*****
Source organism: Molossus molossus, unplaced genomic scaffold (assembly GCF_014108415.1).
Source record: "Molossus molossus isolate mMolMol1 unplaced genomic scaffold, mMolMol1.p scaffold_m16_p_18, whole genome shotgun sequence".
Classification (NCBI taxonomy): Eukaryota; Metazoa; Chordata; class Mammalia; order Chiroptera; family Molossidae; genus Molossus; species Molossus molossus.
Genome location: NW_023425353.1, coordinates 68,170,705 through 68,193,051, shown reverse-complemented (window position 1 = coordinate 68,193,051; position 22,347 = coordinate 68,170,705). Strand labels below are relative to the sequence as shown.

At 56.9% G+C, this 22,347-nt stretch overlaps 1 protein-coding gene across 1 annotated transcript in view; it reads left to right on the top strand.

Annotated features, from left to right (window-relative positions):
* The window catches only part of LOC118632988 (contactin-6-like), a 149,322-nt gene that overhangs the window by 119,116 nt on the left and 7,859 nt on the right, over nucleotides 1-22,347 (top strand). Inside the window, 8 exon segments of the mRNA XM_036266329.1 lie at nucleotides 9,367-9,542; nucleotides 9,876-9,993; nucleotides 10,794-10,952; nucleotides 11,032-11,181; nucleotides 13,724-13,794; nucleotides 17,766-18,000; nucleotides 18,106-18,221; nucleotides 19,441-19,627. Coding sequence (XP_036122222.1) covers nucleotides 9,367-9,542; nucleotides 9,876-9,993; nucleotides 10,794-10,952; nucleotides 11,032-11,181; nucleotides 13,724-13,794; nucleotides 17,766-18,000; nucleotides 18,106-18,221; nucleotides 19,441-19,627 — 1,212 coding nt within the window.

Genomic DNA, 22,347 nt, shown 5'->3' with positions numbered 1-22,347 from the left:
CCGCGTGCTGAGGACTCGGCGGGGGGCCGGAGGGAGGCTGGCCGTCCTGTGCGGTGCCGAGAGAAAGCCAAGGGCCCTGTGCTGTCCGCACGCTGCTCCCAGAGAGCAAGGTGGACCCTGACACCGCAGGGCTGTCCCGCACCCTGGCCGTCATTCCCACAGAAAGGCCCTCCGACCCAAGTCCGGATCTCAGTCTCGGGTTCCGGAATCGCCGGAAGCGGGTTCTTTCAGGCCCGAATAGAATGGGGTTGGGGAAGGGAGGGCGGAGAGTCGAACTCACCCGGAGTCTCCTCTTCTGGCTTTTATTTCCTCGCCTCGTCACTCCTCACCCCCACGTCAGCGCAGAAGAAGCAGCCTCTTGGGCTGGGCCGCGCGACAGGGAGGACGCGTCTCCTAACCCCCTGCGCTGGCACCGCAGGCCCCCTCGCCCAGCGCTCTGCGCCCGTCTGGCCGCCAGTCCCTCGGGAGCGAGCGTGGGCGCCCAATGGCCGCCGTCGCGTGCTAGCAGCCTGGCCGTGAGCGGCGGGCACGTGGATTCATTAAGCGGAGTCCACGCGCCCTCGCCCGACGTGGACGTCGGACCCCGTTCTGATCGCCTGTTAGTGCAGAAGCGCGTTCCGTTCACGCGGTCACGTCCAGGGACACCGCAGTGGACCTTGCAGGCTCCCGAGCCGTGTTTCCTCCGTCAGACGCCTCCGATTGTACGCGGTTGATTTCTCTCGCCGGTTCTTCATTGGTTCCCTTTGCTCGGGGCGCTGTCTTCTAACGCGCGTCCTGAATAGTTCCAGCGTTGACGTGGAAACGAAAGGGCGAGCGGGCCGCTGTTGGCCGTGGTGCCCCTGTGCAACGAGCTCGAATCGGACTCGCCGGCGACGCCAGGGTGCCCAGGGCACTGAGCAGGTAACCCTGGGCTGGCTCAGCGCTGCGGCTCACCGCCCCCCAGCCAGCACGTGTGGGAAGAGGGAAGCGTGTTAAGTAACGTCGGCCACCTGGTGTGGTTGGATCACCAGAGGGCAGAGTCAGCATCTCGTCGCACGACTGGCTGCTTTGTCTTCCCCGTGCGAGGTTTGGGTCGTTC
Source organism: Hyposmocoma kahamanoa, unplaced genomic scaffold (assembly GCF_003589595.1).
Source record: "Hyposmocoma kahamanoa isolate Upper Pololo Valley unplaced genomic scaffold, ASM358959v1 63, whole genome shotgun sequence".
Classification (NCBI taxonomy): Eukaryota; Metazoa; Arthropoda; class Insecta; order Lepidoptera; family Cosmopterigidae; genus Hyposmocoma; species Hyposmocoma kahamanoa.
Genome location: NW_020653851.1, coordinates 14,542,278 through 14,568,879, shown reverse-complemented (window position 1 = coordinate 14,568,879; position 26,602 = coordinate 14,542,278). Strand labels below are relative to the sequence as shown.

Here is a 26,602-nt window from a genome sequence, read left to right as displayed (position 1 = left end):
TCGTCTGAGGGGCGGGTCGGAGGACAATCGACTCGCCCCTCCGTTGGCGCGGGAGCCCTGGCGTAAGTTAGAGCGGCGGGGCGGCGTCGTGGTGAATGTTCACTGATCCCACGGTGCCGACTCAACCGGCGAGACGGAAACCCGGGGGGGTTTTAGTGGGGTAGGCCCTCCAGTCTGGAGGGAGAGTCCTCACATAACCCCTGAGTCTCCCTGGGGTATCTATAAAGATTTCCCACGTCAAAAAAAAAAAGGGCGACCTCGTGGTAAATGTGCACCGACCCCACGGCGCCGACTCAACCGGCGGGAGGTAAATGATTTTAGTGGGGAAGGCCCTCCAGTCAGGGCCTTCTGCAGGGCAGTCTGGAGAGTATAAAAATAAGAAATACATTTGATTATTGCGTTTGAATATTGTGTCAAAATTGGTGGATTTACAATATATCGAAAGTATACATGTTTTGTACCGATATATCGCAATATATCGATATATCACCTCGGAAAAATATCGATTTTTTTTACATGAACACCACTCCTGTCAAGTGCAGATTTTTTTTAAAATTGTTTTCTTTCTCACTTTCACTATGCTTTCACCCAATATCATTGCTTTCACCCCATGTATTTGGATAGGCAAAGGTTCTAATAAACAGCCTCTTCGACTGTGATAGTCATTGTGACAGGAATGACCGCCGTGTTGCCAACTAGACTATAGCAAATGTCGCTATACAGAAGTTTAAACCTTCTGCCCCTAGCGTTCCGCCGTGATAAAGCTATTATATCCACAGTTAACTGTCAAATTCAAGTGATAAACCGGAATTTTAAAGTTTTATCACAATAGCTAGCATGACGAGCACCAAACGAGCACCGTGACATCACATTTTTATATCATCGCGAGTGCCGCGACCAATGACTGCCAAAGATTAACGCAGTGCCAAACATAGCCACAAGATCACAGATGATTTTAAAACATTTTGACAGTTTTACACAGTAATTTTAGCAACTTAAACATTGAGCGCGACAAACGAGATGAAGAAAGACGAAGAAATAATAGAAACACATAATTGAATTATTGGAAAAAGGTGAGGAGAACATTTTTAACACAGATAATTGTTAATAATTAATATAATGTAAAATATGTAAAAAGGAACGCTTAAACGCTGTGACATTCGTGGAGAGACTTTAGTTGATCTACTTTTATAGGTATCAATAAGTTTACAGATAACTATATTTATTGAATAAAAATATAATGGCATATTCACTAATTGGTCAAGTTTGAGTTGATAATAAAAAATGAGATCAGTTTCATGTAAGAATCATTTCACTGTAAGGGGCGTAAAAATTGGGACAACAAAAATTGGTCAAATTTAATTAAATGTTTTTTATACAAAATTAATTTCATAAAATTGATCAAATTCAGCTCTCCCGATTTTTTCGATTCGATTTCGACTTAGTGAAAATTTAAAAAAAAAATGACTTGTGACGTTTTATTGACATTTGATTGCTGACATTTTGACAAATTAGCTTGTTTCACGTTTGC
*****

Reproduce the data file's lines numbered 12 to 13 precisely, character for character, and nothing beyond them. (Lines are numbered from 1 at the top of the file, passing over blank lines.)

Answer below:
Classification (NCBI taxonomy): Eukaryota; Metazoa; Arthropoda; class Insecta; order Lepidoptera; family Cosmopterigidae; genus Hyposmocoma; species Hyposmocoma kahamanoa.
Genome location: NW_020653851.1, coordinates 14,542,278 through 14,568,879, shown reverse-complemented (window position 1 = coordinate 14,568,879; position 26,602 = coordinate 14,542,278). Strand labels below are relative to the sequence as shown.